Things You'll Need
Foam vapor barrier
When you cut the last courses of flooring, be sure to cut the sections in the correct orientation, because they are not reversible.
Cutting laminate flooring produces plastic and wood shrapnel that can damage your eyes, so be sure to wear safety glasses.
Use a push stick when ripping with a table saw and keep your hands away from the blade.
Laminate flooring is a plastic or wood material that is stamped with a pattern to make it look like wood or tile. It is sold in 3-foot interlocking sections that snap together to form a surface that floats on the subfloor, which means that it does not need to be nailed or glued down. When you install it on an irregularly shaped floor, you have to plan the layout, because you cannot cut the sections or you will not be able to snap them together. The plan for an L-shaped room is not very complicated.
Spread floor-leveling compound on the subfloor to seal cracks and seams, and then sand the floor flat with a belt sander. Vacuum the sanding dust after you finish.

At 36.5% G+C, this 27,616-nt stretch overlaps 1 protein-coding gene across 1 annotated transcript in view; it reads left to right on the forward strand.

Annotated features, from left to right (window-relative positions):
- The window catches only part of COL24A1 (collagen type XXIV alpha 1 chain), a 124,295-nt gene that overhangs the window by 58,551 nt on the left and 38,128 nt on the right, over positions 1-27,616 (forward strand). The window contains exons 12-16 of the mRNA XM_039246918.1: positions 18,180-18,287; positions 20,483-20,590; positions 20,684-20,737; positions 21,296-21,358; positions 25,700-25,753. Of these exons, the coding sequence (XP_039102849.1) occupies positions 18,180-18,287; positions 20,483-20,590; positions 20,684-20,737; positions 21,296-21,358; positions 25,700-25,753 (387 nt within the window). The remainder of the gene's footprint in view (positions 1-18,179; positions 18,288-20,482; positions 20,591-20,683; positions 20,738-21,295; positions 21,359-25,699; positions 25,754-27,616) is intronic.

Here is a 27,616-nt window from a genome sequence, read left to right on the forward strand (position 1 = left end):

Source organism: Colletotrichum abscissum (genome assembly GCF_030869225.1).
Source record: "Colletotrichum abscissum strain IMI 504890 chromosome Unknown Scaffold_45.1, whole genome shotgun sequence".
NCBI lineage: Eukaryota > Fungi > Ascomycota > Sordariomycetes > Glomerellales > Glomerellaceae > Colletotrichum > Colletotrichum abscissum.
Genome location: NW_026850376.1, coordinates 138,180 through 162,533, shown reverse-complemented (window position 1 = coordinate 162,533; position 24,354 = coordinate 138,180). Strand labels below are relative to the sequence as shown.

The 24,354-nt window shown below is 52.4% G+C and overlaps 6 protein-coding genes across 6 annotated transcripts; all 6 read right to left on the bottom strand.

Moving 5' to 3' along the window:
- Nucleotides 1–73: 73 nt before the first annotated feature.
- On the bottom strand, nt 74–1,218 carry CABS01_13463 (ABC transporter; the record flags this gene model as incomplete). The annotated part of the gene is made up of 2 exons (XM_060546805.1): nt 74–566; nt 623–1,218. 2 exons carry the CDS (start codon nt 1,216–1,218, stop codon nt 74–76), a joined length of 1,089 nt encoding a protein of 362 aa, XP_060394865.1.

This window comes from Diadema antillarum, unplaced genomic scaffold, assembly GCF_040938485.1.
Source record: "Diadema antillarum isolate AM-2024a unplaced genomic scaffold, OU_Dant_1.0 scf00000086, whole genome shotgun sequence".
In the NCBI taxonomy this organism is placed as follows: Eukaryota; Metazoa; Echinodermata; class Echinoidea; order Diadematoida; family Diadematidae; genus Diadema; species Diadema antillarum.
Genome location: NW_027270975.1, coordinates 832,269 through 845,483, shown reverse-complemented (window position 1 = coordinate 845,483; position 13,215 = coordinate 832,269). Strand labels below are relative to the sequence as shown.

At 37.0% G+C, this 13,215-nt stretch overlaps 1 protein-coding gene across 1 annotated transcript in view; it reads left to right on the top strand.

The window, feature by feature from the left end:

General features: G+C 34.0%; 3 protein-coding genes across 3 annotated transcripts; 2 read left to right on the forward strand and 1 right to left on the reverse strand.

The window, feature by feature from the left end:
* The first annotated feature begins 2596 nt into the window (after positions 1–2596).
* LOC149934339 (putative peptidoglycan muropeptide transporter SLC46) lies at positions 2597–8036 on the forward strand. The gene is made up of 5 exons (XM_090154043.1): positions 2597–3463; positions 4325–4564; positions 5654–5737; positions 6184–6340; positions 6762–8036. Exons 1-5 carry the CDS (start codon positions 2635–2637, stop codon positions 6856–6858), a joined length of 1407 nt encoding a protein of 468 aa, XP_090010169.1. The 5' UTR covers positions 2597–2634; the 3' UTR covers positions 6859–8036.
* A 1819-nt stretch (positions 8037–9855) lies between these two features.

Spread a foam vapor barrier over the subfloor. Staple this barrier to wood and glue or tape it to concrete.
Lay the first course of flooring along the wall that forms the inside of the "L." Follow the wall, keeping a gap of 1/4 inch between the flooring and the wall to allow for expansion of the flooring material and extend this course past the wall, all the way to the opposite perpendicular wall. The locking pieces will help you keep this course straight, but when you reach the far wall, use a carpenter's square to make sure that the flooring and the wall are perpendicular.
Work away from the wall along which you laid the first course and lay the half of the floor that extends to the wall that is parallel and opposite to this wall. When you have laid the second-last course, measure the distance to the wall and cut the last course to fit, again allowing 1/4 inch for expansion. Set the cut sections into position and use a pry bar to snap them to the rest of the floor.
Working in the opposite direction from the part of the first course that extends past the original wall, lay the rest of the floor.
Attach baseboards to the wall around the perimeter of the floor to hold it down.
Chris Deziel is a contractor, builder and general fix-it pro who has been active in the construction trades for 40 years. He has degrees in science and humanities and years of teaching experience. An avid craftsman and musician, Deziel began writing on home improvement topics in 2010. He worked as an expert consultant with eHow Now and Pro Referral -- a Home Depot site. A DIYer by nature, Deziel regularly shares tips and tricks for a better home and garden at Hunker.com.